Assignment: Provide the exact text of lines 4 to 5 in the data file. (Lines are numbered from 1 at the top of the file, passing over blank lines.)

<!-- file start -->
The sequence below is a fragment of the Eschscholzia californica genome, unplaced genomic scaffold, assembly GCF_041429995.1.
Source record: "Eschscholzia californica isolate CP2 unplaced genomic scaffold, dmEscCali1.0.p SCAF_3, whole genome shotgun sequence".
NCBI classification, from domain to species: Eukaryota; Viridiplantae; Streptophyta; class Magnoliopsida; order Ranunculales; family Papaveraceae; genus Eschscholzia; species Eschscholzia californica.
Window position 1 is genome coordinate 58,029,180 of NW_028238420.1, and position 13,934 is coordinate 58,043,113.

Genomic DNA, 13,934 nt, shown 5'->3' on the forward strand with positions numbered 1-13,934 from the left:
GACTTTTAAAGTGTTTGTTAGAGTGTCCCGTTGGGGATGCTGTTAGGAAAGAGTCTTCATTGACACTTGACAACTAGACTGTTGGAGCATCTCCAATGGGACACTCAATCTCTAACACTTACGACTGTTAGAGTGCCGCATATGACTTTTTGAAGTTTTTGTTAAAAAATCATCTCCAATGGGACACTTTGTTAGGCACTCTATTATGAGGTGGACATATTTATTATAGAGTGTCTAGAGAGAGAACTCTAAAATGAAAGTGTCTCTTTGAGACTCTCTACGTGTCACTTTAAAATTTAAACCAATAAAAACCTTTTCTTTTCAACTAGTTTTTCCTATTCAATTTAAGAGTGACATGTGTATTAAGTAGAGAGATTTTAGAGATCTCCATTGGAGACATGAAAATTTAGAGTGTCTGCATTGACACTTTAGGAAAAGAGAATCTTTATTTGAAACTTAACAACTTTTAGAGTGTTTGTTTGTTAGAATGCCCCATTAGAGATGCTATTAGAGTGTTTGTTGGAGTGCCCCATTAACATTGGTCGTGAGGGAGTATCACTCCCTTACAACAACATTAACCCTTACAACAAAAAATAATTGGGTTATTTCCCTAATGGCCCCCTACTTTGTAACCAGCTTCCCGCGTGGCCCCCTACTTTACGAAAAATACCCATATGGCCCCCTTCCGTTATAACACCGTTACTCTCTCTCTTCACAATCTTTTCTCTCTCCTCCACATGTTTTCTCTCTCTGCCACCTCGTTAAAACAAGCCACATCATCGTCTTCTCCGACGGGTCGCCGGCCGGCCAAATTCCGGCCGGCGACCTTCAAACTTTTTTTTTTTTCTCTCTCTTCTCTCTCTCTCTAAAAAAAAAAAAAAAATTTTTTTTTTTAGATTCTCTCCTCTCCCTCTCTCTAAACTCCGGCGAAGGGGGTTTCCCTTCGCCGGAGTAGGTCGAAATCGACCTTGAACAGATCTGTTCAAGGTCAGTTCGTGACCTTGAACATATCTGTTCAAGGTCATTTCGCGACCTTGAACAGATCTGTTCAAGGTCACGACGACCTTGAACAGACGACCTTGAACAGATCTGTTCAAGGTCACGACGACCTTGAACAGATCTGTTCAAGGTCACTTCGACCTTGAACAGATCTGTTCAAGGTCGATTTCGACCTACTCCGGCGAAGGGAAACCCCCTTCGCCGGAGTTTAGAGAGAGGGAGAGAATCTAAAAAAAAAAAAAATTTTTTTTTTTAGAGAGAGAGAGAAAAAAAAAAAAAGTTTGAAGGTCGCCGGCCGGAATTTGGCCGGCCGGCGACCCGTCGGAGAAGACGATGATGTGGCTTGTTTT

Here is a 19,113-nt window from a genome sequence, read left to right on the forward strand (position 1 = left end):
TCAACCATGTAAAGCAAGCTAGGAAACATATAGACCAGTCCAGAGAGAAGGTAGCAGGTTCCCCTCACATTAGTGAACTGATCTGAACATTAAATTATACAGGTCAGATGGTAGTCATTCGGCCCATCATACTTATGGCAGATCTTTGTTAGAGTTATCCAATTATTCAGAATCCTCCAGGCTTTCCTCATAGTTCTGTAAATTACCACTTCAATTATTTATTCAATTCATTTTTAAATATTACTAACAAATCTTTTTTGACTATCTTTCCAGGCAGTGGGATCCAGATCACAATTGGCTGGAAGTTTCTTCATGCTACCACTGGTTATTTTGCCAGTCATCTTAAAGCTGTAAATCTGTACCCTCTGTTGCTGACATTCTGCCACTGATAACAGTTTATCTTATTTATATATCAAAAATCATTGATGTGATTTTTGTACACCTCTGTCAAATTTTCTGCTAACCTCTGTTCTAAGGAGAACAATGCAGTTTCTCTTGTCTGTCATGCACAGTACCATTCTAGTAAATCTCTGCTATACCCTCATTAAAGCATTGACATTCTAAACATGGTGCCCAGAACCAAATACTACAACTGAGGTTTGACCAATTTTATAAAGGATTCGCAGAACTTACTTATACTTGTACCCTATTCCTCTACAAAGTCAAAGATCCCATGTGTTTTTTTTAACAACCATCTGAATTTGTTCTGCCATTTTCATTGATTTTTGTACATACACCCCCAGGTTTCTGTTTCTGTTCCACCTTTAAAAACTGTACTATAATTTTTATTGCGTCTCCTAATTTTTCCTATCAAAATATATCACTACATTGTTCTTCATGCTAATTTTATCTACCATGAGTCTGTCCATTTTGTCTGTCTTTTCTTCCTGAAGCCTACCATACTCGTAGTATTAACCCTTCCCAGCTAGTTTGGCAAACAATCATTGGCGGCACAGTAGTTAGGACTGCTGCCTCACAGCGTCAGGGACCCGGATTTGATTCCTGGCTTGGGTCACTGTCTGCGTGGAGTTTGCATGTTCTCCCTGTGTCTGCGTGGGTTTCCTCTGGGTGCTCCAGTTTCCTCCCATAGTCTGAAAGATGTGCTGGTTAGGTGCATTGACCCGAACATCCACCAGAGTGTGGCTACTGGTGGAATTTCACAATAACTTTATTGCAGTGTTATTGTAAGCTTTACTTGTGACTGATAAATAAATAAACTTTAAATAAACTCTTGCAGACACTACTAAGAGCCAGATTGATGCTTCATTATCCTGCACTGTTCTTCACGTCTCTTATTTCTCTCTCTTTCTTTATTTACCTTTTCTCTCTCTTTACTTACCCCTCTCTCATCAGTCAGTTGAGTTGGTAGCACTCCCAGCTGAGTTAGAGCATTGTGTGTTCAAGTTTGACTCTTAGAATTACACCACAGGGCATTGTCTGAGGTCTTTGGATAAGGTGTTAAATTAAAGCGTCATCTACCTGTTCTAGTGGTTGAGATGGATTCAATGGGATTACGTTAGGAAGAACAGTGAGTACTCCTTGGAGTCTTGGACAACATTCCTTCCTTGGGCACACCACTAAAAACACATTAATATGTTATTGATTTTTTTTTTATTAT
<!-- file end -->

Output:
Window position 1 is genome coordinate 58,029,180 of NW_028238420.1, and position 13,934 is coordinate 58,043,113.

Genomic DNA, 13,934 nt, shown 5'->3' on the forward strand with positions numbered 1-13,934 from the left: